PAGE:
"Netflix’s Future Is In Television, Not Movies"
There’s been a lot of discussion in recent months about the decline of Netflix’s movie offerings, and the way the service’s television offerings have become more important both to Netflix’s future, and to the culture at large. The service made a splash with its original television series, both the heavily-advertised House Of Cards and its prison drama Orange Is The New Black, which became a cultural phenomenon all on its own. Its competition with Amazon over syndication has heated up. Anne Helen Petersen wrote a terrific piece for the Los Angeles Review of Books about what she termed the “Netflix canon,” the roster of shows that are available through Netflix, and thus are what her students are familiar with, a group of shows that doesn’t include the HBO offerings that have had such an enormous impact on the culture.
And the primacy of television is now showing up in Netflix’s own communications about its future. In yesterday’s letter to shareholders, CEO Reed Hastings and CFO David Wells mention movies just twice, once in a general description of the service, and once in reference to a deal with the Weinstein Company. By contrast, television is everywhere in their discussions of their plans:
While our original series get most of the headlines, a bigger percentage of overall Netflix viewing is generated by our exclusive complete season-after series. During the quarter, we launched new seasons of The New Girl, The Walking Dead, Scandal, Breaking Bad, Revolution and Pretty Little Liars. We also announced that Netflix will be the exclusive home to high quality first-run Pay1 films from The Weinstein Company beginning in 2016. Our kids offering was strengthened during the quarter by adding top rated and award winning Scholastic TV shows, Goosebumps and The Magic School Bus. We also announced an expanded list of PBS shows including Super Why!, Wild Kratts, Caillou and Arthur, as well as all seasons of the critically-acclaimed mystery The Bletchley Circle. …
In 2014, we expect to double our investment in original content (though still representing less than 10% of our overall global content expense). Coming to Netflix next year will be second seasons of House of Cards, Orange is the New Black, Derek and Hemlock Grove as well as the just announced project from Todd and Glenn Kessler and Daniel Zelman, the Emmy and Golden Globe nominated creators of Damages. We’ll also roll out a number of new animated series from DreamWorks Animation. Expect more news on additional new original projects in the months to come.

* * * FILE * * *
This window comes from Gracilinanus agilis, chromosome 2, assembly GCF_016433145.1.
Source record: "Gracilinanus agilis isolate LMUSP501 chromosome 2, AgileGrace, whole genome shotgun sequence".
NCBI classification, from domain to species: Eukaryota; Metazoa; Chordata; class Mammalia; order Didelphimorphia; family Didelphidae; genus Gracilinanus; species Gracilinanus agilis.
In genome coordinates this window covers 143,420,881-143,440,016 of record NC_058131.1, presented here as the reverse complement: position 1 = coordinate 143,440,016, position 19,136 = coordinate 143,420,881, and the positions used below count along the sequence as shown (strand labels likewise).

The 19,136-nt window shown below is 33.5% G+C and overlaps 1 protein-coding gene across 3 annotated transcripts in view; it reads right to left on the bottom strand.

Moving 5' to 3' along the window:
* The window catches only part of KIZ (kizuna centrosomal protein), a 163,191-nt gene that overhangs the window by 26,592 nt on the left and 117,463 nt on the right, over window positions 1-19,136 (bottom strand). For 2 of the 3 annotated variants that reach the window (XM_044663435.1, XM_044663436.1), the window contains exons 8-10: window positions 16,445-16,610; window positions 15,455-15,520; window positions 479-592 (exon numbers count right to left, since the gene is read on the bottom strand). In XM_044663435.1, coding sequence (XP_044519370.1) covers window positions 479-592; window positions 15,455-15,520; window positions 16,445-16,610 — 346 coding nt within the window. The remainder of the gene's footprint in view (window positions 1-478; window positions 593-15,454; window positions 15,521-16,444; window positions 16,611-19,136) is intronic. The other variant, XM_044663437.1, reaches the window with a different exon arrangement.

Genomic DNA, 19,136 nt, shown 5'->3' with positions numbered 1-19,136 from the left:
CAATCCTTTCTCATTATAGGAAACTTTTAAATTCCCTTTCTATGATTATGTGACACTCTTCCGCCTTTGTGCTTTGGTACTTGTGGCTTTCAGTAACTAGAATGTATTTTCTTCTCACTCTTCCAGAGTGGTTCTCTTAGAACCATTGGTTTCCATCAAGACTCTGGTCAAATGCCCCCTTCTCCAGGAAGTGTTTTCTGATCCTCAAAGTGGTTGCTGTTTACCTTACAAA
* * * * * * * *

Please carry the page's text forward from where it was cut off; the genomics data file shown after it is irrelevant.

This focus makes a great deal of sense from a business perspective. Television is a better bet for a subscription service than movies. A user who comes for one movie might watch that movie and cancel the service once they’ve watched it, depriving Netflix of both revenue and a data stream. A user who comes for a single series, by contrast, is at least likely to stay for an entire month, and to watch the show in ways–whether an episode a time on week nights, or in huge gulps during a weekend binge–that give Netflix more information about user behavior.
It’s also cheaper to develop television originals than it is to shoot movies. Netflix can spend $100 million on 26 hours of House of Cards programming, where if it wanted to compete and film blockbusters, $100 million might only buy the company 90 minutes of programming. And the investments Netflix makes in sets for television shows can amortize over years of production if a show is successful. The question of syndication costs is trickier, but the basic equation remains the same–Netflix needs a huge volume of content, and a larger overall investment in a television show may be much more worthwhile for Netflix if the cost per hour is lower. It’s true that on the call with investors, Sarandos suggested he’d be interested in documentaries–which come with a much, much smaller price tag–and movies that Netflix might be able to have first runs on. But he’s not going to get into the hugely expensive sports market. And I’d imagine that whatever movies the company does pursue will have price tags in keeping with their value to the company.
And investing in television rather than in movies might be smarter for Netflix’s bottom line, but it also lets the company appear to be siding with an ascendent form. I don’t think there’s an actual tradeoff taking place between film and television. And creating new incubators for terrific directors like Michelle MacLaren, or competition for acting talent can only be a good thing for both forms. But if you want a lot of content for your money and to ride what seems to be a cresting cultural wave, television is the right place for Netflix, which needs both buzz and plenty of programming hours, to be.